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GEORGE OF THE FARAWAY TREE

- Enid Blyton, just 117 yesterday, continues to enchant children and provoke adults

In the BBC 4 biopic, Enid (2009), there is a scene in which Enid Blyton, played by Helena Bonham Carter, consults a gynaecologist about the problems she is having in conceiving. The doctor tells her that she has an underdeveloped uterus, “like that of a 12 or 13-year-old girl”. Bonham Carter’s Enid takes in the information almost unfazed, as if she had expected such a fact about her body all along, although a shadow of shock, rapidly turning into anger, passes over her mobile face.

Blyton self-confessedly based the character of the tomboyish Georgina, who feels offended if anybody calls her by that name instead of George, upon herself. Significantly, George starts life at the age of 12 in the first book of the Famous Five series. She is intelligent, wilful, volatile, fiercely possessive about her dog, Timmy, and often found giving vent to furious bouts of anger — mostly directed at her father. Five on a Secret Trail, begins with crackling tension in the air, as George gets all nervy about a cut in Timmy’s ear and yells for help, at which the irritable father briefly opens the door of his study and slams it shut again, all the time glaring at the daughter. George glowers back, “looking exactly like her hot-tempered father”. Blyton adored her father, and was shattered when he left the family in her 12th year, and remarried. She was never close to her mother. George’s mother, the loving and kind Mrs Kirrin, has a quality of wish fulfilment about her. But even she does not try to stop George when she leaves home in a huff because everybody is laughing at the ruff Timmy has been made to wear. George voices apprehension that her parents would come to drag her back to the house from the riverside camp where she is sulking — her tone suggests that she is actually hopeful in this regard — but they never arrive.

Enid Blyton — the intellectual mother of several children of the 1940s to the 1980s who have been fattened on her stories, and the biological mother of two daughters — has been criticized on several counts in the last few decades. After having been accused of bad writing, political insensitivity, and of creating characters called, for instance, Dick and Fanny, she was nailed all the more firmly when her surviving daughter, Imogen Smallwood, published her memoir, A Childhood at Green Hedges in 1989. Debunking the myth of Blyton as a real-life Mrs Kirrin, always packing picnic hampers filled with ham sandwiches and scones and jam tarts for the children, Imogen wrote: “The truth is, Enid Blyton was arrogant, insecure, pretentious, very skilled at putting difficult or unpleasant things out of her mind and without a trace of maternal instinct.”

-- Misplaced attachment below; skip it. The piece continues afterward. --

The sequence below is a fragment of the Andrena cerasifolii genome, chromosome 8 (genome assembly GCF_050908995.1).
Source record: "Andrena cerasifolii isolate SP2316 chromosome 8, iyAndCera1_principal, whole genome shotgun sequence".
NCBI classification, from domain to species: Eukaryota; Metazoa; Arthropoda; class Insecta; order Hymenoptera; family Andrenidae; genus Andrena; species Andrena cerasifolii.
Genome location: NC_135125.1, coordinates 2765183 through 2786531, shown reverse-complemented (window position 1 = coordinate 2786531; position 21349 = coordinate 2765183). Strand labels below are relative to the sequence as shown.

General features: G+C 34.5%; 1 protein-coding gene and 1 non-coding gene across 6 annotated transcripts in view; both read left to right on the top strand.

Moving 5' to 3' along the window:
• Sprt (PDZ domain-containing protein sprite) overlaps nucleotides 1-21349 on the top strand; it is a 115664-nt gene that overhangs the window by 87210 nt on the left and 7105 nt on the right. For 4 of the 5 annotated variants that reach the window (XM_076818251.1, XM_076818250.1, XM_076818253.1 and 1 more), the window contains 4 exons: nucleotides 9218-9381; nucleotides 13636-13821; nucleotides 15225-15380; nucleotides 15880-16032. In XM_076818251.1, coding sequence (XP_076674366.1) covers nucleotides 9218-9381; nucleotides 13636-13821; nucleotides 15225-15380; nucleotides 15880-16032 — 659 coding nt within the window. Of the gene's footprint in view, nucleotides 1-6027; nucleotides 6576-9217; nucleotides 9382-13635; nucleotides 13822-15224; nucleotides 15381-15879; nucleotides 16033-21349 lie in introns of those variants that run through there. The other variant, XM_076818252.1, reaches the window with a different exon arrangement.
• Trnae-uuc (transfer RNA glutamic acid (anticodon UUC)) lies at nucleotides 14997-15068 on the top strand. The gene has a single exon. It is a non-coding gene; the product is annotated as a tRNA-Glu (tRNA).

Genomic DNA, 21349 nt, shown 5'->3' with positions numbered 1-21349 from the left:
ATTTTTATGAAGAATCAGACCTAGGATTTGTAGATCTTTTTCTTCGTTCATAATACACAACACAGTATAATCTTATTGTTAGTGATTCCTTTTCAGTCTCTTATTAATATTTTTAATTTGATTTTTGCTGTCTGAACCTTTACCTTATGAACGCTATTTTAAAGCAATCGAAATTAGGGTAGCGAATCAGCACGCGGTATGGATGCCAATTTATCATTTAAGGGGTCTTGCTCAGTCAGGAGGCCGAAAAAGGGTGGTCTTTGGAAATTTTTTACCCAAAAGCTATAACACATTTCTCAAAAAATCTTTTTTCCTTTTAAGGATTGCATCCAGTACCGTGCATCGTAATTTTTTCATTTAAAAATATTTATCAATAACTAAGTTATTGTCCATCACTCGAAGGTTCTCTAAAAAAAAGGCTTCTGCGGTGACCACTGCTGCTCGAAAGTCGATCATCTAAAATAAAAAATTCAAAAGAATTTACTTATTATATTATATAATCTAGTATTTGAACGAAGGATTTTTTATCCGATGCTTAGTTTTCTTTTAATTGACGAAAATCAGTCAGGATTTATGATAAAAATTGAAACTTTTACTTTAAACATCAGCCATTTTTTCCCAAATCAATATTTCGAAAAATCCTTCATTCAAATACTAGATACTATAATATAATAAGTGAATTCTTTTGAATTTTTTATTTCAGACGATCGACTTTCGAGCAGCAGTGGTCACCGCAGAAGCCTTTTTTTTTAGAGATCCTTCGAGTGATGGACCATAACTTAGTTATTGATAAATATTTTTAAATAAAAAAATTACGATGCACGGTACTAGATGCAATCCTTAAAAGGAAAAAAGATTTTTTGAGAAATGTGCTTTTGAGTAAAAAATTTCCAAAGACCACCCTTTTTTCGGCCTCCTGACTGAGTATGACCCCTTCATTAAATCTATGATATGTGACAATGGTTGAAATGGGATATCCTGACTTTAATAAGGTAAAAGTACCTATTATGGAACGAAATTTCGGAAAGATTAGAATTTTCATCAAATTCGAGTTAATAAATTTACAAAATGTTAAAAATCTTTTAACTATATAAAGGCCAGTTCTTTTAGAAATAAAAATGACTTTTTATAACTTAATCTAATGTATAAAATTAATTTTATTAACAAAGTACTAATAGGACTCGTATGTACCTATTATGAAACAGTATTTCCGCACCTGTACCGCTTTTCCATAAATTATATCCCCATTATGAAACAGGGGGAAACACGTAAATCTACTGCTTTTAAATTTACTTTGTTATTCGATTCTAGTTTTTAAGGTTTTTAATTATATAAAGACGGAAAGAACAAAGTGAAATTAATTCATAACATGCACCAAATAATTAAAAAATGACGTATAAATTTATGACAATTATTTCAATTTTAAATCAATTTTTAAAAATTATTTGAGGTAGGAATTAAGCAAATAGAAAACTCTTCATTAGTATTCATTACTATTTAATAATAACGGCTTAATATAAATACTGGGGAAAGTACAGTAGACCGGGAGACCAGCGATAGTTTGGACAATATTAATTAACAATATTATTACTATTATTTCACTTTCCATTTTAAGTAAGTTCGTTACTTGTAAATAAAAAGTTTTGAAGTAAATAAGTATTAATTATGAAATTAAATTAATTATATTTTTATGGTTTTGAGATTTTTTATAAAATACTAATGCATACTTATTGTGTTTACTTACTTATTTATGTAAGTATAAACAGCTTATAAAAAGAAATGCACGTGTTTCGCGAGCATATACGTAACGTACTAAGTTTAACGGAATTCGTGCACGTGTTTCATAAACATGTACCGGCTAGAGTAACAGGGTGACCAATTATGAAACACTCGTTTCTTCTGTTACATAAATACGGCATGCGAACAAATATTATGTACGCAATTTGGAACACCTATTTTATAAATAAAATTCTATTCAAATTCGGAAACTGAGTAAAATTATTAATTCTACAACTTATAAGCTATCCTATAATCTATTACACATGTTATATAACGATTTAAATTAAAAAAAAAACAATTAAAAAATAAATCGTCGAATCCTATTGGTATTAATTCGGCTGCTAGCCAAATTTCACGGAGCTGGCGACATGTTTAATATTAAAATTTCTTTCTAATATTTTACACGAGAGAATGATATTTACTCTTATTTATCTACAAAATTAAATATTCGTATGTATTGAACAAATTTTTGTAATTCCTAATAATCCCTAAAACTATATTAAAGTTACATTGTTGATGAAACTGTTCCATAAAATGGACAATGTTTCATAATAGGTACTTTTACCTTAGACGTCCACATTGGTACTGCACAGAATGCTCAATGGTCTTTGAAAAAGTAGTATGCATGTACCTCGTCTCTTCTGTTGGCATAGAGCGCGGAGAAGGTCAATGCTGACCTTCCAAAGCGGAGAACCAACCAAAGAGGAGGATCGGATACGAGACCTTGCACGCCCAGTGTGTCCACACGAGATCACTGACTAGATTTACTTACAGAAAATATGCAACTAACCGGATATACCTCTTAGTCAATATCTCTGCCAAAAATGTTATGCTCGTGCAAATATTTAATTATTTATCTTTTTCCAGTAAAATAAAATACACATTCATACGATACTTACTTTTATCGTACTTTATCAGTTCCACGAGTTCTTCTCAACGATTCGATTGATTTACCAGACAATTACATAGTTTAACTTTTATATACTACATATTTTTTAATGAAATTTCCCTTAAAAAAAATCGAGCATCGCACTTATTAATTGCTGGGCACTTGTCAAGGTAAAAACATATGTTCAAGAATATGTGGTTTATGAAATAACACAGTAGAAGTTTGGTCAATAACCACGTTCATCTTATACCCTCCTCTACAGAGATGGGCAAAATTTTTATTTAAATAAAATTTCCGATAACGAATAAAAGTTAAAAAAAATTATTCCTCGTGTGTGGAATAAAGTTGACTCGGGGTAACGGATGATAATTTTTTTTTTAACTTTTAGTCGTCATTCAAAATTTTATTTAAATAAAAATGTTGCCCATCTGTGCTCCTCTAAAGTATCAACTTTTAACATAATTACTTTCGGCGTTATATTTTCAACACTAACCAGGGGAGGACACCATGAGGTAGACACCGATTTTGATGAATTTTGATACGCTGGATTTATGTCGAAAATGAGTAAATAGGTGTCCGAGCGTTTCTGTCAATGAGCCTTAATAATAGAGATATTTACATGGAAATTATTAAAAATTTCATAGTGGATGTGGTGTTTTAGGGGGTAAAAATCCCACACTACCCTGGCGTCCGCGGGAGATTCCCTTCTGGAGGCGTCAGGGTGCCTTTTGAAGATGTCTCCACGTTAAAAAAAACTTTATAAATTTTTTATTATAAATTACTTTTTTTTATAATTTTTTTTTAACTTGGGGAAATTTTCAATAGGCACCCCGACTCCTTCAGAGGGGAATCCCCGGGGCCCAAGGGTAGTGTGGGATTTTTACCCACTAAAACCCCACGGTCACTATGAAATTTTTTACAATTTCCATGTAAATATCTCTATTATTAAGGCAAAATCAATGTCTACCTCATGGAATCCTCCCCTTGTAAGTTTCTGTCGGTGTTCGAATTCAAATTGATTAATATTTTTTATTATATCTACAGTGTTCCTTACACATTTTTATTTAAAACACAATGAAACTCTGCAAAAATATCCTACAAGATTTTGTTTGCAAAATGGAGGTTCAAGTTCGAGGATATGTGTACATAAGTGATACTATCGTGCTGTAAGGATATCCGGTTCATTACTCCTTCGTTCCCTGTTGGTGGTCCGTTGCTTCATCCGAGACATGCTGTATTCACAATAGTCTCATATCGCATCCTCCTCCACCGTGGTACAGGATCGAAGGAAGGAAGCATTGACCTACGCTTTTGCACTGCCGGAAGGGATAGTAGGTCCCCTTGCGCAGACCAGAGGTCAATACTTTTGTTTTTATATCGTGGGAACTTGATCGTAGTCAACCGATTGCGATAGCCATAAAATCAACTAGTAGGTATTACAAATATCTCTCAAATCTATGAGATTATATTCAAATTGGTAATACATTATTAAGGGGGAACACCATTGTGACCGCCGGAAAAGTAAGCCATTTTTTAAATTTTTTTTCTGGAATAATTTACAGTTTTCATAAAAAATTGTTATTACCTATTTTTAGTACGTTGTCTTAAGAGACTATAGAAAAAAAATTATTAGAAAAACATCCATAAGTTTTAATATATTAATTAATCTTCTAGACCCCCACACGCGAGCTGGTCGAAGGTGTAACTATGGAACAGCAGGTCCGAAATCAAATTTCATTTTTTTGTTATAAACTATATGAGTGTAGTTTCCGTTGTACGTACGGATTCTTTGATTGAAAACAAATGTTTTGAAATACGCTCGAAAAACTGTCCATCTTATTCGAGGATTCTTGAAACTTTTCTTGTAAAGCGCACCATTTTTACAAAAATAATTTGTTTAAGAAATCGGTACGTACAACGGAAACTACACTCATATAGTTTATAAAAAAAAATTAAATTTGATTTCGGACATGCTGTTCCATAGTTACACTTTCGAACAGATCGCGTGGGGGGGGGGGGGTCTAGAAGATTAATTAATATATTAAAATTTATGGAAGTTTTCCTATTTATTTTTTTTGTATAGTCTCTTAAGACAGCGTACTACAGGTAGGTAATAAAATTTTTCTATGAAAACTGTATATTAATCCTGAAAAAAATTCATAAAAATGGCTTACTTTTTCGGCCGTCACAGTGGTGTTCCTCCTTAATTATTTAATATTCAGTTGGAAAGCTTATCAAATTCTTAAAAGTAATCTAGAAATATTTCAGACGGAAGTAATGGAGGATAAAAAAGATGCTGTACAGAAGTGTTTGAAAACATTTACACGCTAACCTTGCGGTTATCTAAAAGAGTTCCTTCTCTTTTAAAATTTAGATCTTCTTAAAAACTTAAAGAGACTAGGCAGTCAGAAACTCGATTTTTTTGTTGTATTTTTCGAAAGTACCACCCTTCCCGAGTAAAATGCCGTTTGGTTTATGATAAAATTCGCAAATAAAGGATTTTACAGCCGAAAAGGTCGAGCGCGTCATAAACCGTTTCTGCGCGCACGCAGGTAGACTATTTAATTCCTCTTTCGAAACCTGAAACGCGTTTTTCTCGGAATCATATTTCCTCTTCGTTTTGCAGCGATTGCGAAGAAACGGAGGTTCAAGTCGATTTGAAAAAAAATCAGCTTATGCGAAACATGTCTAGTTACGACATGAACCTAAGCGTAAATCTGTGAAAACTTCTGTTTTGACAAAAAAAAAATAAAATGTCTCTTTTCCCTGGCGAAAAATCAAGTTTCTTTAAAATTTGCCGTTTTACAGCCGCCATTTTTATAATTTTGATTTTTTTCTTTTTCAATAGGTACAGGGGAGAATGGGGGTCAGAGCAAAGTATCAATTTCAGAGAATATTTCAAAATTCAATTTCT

Blyon’s writing is full of abandoned children, who are either staying in boarding schools, going off on holidays on their own, or living with grandmothers and aunts. Her toy characters, like Noddy and his friend, Big-Ears, are, of course, orphans. But they never seem to mind the absence, and, in fact, make the most of it by having adventures in which staid parents can play no part. Beginning to write in the 1930s, Blyton inherited the Edwardian cult of childhood (epitomized by J.M. Barrie’s Peter Pan), where children were expected to live up to their role by being supremely innocent, wide-eyed with wonder, seeing fairies under every mushroom, wearing pinafores and speaking in fluty voices. As A.A. Milne exhorted his readers to watch (with moist eyes) Christopher Robin at his prayers, nobody would have believed that somewhere nearby Herr Freud was also talking of little boys plotting to murder their fathers, even if metaphorically. The real children, in contrast to the Edwardian dream children, often led blighted lives. A.S. Byatt’s Children’s Book (2009), loosely fictionalizing the life of that other celebrated writer of child ren’s tales, E. Nesbit, paints the darkness clouding innocence in sumptuous Pre-Raphaelite shades.

Blyton, for all her alleged mediocrity, seems to have got an inkling of children’s real passions, perhaps because her own 12-year-old self, with all its hurts, fierce anger, jealousy, resentment and the accompanying desire to run away, remained alive throughout her adult life. The mother who is “skilled at putting difficult or unpleasant things out of her mind” sounds suspiciously like a child, who has learnt to survive the hard way. If this ability made her a bad mother, it also made her a good writer. No wonder, Blyton continues to enchant. If Blyton had known about the terrible accusations, chances are she would have been unperturbed — she is on record saying, “I do not value the criticism of anyone over the age of twelve.”